Since AMD launched its Opteron processor and its Athlon64 it has been almost 20 years, but the transition from 32-bit to 64-bit in x86 has not completely finished, especially due to the fact that there are a lot of software that does not work on 64 bits. Is it time to ditch 32-bit on x86 and force the transition and why?
For many, maintaining backwards compatibility with 32 bits is still an anecdote that does not affect the performance of their PCs, however maintaining said compatibility also means maintaining the way in which each and every one of the 64-bit instructions work with the same performance as 32-bit when sharing the data path.
Both Intel and AMD can consider a renovation of their 64-bit architecture, compatible with all software but with a much higher performance by doing a complete renovation of the way in which they internally process each of the x86 64-bit instructions.
But what is a 64-bit architecture? A 32-bit architecture is considered to be any one that can address and therefore access up to 2 32 bytes of RAM or what is the same: 4 GB of RAM, while a 64-bit processor can see up to 2 64 bytes of RAM and therefore can address a much larger amount of memory directly.
Little by little we see how the standard capacity of the computers that are for sale exceed the figure of 4 GB of RAM, this means that they can run the 64-bit versions of the programs that are increasing. Since the life of a computer is not more than five years, it will reach the point where each and every PC on the market will be able to run the 64-bit versions of the programs.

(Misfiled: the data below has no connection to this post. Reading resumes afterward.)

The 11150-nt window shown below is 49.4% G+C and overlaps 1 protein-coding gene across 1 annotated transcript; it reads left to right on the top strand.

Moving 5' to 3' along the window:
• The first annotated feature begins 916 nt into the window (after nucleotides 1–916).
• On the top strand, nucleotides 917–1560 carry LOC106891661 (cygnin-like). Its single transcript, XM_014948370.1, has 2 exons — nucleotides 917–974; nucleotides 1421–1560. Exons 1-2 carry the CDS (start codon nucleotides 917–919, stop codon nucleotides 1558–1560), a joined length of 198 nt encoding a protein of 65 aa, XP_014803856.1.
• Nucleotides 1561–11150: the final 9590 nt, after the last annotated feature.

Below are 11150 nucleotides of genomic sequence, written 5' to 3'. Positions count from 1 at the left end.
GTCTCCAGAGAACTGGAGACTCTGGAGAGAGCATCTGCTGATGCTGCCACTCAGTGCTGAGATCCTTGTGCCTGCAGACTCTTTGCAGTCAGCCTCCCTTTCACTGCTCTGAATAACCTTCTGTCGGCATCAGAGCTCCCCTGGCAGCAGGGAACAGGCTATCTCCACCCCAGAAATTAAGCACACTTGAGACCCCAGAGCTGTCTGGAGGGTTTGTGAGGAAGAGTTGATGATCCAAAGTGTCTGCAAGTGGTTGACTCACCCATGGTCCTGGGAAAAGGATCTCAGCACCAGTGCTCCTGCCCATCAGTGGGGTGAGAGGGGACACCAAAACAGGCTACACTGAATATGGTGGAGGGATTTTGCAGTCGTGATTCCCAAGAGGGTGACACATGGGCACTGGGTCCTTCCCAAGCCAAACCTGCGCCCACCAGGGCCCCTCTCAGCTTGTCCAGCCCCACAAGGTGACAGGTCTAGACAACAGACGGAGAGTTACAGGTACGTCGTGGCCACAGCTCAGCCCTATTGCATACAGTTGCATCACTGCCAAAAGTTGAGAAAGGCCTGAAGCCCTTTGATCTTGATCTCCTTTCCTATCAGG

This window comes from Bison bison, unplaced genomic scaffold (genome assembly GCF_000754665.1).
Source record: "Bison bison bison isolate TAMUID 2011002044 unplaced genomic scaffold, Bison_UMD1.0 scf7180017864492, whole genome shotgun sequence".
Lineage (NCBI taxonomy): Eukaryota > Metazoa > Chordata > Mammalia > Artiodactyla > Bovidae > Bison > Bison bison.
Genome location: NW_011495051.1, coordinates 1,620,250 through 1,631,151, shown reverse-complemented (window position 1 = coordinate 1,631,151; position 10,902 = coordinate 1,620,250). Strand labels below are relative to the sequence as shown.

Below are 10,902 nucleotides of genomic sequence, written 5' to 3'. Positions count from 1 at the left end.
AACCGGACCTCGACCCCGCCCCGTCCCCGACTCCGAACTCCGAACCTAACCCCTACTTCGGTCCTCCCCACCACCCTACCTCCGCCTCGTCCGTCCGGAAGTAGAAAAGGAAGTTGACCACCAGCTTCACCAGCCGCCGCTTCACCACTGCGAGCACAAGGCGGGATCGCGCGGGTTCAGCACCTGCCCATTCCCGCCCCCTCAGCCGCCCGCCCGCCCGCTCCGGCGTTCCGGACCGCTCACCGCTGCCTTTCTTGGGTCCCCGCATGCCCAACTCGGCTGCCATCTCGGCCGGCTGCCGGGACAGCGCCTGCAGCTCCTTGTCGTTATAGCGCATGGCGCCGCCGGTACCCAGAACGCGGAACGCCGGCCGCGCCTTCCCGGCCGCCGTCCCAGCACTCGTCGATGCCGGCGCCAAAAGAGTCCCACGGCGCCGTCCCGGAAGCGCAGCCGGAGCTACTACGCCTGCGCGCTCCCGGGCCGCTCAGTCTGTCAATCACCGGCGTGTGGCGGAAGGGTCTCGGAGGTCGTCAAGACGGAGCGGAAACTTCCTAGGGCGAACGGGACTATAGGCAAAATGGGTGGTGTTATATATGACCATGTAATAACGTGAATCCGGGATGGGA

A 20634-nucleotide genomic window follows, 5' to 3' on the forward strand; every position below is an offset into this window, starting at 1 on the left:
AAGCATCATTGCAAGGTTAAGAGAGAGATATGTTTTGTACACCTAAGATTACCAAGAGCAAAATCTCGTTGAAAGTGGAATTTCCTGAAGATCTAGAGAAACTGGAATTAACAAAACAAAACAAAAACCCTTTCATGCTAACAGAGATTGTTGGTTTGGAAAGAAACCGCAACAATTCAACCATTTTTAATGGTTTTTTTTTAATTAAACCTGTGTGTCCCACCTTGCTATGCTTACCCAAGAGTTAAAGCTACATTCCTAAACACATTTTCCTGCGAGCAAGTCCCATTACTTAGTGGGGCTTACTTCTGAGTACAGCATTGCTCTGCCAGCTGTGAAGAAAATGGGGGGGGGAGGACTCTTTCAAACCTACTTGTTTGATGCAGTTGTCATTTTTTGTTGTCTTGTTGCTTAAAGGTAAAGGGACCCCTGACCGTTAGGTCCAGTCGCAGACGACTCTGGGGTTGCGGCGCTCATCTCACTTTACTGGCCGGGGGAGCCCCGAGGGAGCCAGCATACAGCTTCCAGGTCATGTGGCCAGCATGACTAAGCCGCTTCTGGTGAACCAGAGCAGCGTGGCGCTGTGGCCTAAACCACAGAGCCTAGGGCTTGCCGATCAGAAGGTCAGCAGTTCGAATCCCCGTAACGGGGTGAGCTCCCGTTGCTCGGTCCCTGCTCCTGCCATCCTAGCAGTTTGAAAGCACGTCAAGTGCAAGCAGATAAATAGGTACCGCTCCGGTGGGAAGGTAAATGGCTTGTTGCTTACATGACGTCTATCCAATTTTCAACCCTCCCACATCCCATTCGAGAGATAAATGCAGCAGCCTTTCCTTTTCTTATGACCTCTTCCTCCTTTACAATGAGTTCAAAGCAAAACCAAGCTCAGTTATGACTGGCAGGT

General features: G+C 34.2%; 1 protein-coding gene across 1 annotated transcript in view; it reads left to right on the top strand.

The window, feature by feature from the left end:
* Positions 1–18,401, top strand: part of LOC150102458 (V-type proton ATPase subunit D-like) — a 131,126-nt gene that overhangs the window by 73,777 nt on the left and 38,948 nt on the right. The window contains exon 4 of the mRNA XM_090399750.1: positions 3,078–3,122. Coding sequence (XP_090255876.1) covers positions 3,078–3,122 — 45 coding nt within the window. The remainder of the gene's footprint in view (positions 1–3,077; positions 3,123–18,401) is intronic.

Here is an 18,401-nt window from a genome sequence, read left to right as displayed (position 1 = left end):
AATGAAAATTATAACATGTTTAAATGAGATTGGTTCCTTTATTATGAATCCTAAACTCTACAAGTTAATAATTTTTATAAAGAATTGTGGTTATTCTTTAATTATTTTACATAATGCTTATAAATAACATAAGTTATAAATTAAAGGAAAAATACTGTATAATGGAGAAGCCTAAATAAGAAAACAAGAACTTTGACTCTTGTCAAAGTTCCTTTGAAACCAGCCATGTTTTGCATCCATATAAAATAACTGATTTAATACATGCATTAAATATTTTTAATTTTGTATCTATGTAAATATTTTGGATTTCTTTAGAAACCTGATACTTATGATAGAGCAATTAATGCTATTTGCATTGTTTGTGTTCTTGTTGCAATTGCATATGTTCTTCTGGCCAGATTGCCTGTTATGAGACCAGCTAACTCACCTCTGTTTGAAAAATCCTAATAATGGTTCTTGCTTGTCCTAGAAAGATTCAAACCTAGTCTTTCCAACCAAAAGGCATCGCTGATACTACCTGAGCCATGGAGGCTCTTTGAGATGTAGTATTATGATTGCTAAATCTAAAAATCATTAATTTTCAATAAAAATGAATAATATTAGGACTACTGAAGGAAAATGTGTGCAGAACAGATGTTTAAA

That is why the duality between 32-bit and 64-bit in terms of applications should disappear at a point to leave 32-bit applications in the trash of history forever.
The origin of 32 bits in x86 CPUs
The x86 architecture is originally a 16-bit architecture that started with the 8086/8088 series. The first time that Intel implemented a 32-bit version of the architecture was in the 80386. Intel made a very ingenious design decision regarding the registers of its processor: instead of creating new registers for the 32-bit mode they extended 16-bit ones, something that AMD later repeated when developing the 64-bit extension of the architecture.
The idea of using extended versions of registers instead of new registers is a way that Intel had of not having to duplicate the data paths of each instruction on the one hand and on the other hand of not making the instructions of the original set incompatible. This ensured that 16-bit x86 compiled programs would work on later processors.
From the 80386 to the Intel Pentium the data path of each instruction during the fetch and decode stages was the same, but Intel from Pentium Pro onwards decided to re-make the data paths of all 32-bit instructions to optimize its operation to the detriment of the 16 bits.
The Pentium Pro, a historic precursor to change